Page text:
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Economic Crises Everywhere: What’s Happening in India’s Neighborhood

All is not well in India’s neighborhood. Pakistan recently has another prime minister. Sri Lanka is on the verge of defaulting on its foreign debt for the first time since independence. Nepal has suspended the head of its central bank amid economic uncertainty. And in China, there is concern that the new Covid-19 restrictions could destabilize its economy that almost managed to survive the previous phases of the pandemic.

A crisis is brewing in the neighborhood of India and while the factors are many, the one common thread across all countries is the economy and the Covid-19 pandemic. Here’s a quick look at what’s going on in some of India’s neighbors when it comes to their economies.


Like Imran Khan, Pakistan’s new Prime Minister Shehbaz Sharif has promised to focus on and strengthen the economy.

Once again, a Pakistani prime minister left office without completing the full five-year term. Imran Khan, who took over as prime minister in 2018, came to power promising to create a ‘naya’ (new) Pakistan. During his campaign, the swashbuckling former cricketer focused on the anti-corruption chart and his campaign struck a chord with the masses. Imran Khan promised to improve Pakistan with a ‘naya’ global image and a better economy.

Cut to March 2022. Pakistan is in the midst of neck-deep debt and high inflation with unemployment figures reaching a record high. In response, the Wazir-e-Azam said: I did not go into politics to know the prices of tomatoes and potatoes.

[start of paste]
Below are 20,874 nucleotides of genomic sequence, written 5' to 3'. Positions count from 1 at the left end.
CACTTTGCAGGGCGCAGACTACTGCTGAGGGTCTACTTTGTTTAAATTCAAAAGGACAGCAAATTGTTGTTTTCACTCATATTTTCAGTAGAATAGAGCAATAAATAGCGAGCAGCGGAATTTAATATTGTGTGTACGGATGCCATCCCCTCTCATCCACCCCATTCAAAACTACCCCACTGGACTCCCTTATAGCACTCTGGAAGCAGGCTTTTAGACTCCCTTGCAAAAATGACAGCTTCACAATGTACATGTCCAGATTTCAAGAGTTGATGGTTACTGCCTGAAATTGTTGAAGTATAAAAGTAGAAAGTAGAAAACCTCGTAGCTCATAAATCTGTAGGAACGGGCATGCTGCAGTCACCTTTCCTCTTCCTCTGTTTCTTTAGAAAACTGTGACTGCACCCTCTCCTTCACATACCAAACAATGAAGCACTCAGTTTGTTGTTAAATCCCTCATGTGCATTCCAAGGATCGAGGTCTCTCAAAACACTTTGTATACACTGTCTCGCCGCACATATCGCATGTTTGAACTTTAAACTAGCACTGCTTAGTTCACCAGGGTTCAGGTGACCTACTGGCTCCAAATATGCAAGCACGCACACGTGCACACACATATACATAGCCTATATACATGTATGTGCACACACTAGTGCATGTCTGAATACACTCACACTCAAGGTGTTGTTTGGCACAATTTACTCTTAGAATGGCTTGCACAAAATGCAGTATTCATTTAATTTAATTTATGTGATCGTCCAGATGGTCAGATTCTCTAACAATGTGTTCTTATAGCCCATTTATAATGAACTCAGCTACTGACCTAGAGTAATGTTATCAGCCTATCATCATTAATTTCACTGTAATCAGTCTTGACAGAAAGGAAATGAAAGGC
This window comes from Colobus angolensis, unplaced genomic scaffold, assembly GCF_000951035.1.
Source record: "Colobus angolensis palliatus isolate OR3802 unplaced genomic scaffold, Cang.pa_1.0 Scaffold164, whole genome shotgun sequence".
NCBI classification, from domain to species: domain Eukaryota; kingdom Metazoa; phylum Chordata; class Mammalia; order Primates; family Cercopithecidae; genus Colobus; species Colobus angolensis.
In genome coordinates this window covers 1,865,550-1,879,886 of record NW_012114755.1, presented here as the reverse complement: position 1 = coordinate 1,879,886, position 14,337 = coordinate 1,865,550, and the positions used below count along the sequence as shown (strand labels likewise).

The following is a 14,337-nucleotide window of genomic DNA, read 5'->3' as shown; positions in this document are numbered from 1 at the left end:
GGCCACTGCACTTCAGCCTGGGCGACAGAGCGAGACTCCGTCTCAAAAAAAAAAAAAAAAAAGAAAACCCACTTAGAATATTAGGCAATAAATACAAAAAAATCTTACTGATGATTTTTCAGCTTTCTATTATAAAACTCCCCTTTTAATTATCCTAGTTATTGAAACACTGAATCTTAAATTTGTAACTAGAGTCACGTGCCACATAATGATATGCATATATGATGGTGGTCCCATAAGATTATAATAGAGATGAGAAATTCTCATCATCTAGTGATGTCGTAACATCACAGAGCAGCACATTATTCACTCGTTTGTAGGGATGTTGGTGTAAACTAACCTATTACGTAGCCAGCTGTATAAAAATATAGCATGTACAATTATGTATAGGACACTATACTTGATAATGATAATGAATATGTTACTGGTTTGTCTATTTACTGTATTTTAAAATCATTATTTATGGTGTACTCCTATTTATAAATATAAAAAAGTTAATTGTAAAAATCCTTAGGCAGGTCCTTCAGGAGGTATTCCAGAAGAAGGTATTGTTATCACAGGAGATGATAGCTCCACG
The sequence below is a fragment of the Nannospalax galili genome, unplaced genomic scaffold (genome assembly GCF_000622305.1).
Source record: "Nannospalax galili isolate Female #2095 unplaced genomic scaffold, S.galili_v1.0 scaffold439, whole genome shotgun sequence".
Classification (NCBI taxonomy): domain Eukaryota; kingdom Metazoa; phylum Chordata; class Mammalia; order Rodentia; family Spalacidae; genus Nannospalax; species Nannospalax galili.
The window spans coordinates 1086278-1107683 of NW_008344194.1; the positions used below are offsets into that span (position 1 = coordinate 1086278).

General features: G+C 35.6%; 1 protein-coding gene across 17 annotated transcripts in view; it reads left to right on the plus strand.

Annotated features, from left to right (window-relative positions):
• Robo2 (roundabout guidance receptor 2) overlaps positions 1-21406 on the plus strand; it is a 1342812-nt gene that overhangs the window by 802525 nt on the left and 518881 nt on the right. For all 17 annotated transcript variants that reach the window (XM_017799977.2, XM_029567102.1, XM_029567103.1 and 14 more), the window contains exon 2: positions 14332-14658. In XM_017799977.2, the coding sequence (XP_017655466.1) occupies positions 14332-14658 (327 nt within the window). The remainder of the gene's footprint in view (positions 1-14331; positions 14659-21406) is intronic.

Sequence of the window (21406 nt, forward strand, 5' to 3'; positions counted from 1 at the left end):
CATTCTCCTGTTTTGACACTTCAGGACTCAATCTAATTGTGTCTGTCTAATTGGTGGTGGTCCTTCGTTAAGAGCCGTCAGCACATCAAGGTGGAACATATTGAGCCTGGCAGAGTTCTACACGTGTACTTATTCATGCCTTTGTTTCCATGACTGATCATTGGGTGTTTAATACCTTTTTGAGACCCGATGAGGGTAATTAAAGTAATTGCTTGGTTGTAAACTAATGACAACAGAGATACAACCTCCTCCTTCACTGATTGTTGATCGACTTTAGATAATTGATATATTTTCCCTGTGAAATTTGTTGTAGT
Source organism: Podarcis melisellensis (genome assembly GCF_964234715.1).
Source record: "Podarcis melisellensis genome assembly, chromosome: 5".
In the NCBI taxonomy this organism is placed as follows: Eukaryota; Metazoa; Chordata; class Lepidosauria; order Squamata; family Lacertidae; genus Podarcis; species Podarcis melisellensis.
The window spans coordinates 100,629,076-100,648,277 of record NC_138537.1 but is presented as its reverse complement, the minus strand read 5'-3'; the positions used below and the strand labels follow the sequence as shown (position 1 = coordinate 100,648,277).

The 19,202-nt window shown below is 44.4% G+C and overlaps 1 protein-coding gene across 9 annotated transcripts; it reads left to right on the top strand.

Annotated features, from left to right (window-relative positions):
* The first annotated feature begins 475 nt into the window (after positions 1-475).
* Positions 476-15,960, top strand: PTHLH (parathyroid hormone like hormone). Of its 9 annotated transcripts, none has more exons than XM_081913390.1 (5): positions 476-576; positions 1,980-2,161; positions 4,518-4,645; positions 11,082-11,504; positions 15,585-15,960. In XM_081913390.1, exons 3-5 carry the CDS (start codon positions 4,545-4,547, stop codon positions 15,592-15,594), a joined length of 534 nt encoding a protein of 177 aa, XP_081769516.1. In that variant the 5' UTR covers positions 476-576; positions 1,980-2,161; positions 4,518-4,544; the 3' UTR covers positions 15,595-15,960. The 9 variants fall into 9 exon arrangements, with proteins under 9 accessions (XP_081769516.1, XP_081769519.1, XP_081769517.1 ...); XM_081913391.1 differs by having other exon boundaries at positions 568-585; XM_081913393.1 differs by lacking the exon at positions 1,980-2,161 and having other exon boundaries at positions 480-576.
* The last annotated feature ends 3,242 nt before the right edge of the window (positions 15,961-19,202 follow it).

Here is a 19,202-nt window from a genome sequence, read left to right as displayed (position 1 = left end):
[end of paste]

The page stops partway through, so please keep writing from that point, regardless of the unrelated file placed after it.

Less than a month later, Imran Khan faced a vote of no confidence which he lost and Pakistan got another prime minister: Nawaz Sharif’s brother, Shehbaz Sharif. Sharif also promised to tackle the economic crisis on a war footing. “After the formation of the federal cabinet, the government would present plans to overcome inflation and revive the economy,” Sharif told the media shortly after being sworn in.

But the work ahead is not so simple.

The State Bank of Pakistan (SBP) last week projected a deteriorating outlook for inflation, which has remained in double digits for some time. Pakistan’s central bank said March inflation was higher than expected. He said the average inflation forecast had been revised up to just over 11 percent in FY22.

The SBP also pointed to the pressure of a sharp drop in foreign exchange reserves. Reserves held by Pakistan’s central bank fell by $728 million to $11.3 billion on April 1, compared with $16.2 billion on March 4. a mining project.

Meanwhile, the Asian Development Bank has projected the country’s GDP growth rate at 4 percent this year.


In Sri Lanka, people struggle to obtain essential things like food and medicine. Thousands of people have taken to the streets to denounce the government headed by President Gotabaya Rajapaksa and his older brother, Prime Minister Mahinda Rajapaksa.

Like Pakistan, India’s southern neighbor is also in deep trouble. Sri Lankans face a shortage of basic items such as milk, rice, electricity and medicine. The crisis in the island nation has turned into protests and violence in the streets and mass resignations of ministers.

In late November 2019, after winning Sri Lanka’s presidential election and months before a parliamentary vote that would once again test his popularity, Gotabaya Rajapaksa assembled his cabinet and made good on his campaign promise to cut taxes. The move, which included nearly halving the value-added tax, surprised some top central bank executives.

READ ALSO | How Sri Lanka’s economic crisis unfolded

The economic case for the cuts was simple: it was necessary to free up spending and boost Sri Lanka’s ailing finances. The counterargument, however, was that cutting potential income when obligations were high was risky and undermined a 2019 debt management plan that depended on a reduced fiscal deficit.

Not long after the move, the Covid-19 pandemic hit, crippling Lanka’s economy that relied heavily on tourism. While the pandemic-induced hit to Sri Lanka’s coffers was all but inevitable, some analysts say pre-Covid-19 policies exacerbated the problems, leaving the country in a vulnerable financial position.